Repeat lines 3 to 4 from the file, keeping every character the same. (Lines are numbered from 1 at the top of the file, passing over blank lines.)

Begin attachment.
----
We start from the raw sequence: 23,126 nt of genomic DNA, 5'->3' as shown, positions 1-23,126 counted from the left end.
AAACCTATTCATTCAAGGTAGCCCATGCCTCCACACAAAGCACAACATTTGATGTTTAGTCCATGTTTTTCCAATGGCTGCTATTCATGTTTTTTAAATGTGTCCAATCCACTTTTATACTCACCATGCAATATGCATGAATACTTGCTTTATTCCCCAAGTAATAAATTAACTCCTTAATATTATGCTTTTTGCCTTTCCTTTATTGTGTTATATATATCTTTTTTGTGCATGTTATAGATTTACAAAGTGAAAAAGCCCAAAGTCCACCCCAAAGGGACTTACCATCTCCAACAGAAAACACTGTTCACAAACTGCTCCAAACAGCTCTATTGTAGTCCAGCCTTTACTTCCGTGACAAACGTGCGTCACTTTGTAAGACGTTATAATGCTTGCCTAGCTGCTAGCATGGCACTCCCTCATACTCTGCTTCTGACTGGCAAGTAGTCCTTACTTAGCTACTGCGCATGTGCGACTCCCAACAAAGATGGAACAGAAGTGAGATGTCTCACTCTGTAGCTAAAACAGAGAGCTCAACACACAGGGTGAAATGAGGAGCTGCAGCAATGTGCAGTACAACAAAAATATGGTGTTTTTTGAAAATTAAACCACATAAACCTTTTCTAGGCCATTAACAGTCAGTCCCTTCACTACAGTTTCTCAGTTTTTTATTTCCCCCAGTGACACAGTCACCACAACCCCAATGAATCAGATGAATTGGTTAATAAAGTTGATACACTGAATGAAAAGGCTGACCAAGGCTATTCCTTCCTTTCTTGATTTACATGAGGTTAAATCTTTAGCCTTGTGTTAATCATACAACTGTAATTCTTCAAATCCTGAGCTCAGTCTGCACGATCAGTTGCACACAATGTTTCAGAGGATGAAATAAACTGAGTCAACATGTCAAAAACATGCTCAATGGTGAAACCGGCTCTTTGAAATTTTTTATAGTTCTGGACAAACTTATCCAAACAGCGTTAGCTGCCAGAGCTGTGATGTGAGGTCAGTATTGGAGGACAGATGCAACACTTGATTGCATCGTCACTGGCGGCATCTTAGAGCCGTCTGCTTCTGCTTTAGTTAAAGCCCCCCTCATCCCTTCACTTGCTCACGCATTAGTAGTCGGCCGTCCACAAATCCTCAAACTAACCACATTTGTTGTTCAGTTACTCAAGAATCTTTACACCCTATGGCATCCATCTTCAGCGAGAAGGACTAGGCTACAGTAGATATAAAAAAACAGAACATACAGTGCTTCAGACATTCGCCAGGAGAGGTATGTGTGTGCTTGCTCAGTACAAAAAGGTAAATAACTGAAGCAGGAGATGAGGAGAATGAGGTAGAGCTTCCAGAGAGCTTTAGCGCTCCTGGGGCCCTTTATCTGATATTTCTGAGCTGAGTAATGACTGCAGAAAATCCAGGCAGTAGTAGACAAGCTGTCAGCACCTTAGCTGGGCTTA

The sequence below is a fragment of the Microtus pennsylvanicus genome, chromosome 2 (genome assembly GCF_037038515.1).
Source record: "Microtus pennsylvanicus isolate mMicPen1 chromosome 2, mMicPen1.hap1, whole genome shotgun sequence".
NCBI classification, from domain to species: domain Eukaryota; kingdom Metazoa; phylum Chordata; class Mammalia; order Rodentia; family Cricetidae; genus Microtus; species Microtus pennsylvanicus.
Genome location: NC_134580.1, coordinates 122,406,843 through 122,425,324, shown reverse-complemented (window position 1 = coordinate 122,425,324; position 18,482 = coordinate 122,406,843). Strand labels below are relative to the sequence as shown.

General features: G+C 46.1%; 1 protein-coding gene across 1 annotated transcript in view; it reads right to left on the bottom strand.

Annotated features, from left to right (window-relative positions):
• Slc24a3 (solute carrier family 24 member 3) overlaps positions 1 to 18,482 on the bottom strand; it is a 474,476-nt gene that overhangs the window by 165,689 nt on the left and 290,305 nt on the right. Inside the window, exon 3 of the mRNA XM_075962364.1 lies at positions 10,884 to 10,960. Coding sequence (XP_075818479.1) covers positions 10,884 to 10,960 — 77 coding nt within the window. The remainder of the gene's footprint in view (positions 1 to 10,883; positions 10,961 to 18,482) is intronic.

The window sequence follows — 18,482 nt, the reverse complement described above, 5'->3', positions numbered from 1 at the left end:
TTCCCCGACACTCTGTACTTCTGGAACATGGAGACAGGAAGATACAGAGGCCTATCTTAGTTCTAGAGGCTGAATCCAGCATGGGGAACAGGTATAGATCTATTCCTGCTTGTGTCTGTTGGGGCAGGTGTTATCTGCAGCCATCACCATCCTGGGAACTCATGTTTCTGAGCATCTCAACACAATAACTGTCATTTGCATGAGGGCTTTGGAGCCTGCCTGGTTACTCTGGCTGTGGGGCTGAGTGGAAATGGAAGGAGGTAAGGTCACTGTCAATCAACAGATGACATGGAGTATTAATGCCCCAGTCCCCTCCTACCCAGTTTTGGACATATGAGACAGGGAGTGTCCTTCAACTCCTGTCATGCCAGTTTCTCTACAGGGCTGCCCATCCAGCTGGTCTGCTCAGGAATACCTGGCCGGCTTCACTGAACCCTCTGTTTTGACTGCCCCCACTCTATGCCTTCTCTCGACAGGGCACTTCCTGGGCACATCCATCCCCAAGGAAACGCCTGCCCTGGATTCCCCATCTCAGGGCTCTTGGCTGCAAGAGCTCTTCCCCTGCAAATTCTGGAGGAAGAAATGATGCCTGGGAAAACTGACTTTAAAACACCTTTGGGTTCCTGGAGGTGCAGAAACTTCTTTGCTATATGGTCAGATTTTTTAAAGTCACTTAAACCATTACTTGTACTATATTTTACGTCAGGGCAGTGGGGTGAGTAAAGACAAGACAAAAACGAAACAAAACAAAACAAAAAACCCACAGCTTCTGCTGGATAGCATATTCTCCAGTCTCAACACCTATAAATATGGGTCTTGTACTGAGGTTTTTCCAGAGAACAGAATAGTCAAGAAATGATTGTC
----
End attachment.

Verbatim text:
The sequence below is a fragment of the Microtus pennsylvanicus genome, chromosome 2 (genome assembly GCF_037038515.1).
Source record: "Microtus pennsylvanicus isolate mMicPen1 chromosome 2, mMicPen1.hap1, whole genome shotgun sequence".